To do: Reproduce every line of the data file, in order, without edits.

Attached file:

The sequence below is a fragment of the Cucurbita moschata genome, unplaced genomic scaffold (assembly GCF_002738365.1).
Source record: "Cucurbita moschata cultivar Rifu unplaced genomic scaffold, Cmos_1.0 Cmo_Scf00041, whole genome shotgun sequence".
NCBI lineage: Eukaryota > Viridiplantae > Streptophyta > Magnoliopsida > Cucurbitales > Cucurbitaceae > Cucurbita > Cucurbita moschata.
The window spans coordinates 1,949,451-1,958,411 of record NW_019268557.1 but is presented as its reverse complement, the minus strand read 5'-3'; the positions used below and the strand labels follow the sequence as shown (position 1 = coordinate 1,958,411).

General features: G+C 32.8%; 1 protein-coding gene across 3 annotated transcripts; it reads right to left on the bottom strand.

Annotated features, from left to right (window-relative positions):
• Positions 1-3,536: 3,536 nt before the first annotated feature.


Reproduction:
The sequence below is a fragment of the Cucurbita moschata genome, unplaced genomic scaffold (assembly GCF_002738365.1).
Source record: "Cucurbita moschata cultivar Rifu unplaced genomic scaffold, Cmos_1.0 Cmo_Scf00041, whole genome shotgun sequence".
NCBI lineage: Eukaryota > Viridiplantae > Streptophyta > Magnoliopsida > Cucurbitales > Cucurbitaceae > Cucurbita > Cucurbita moschata.
The window spans coordinates 1,949,451-1,958,411 of record NW_019268557.1 but is presented as its reverse complement, the minus strand read 5'-3'; the positions used below and the strand labels follow the sequence as shown (position 1 = coordinate 1,958,411).

General features: G+C 32.8%; 1 protein-coding gene across 3 annotated transcripts; it reads right to left on the bottom strand.

Annotated features, from left to right (window-relative positions):
• Positions 1-3,536: 3,536 nt before the first annotated feature.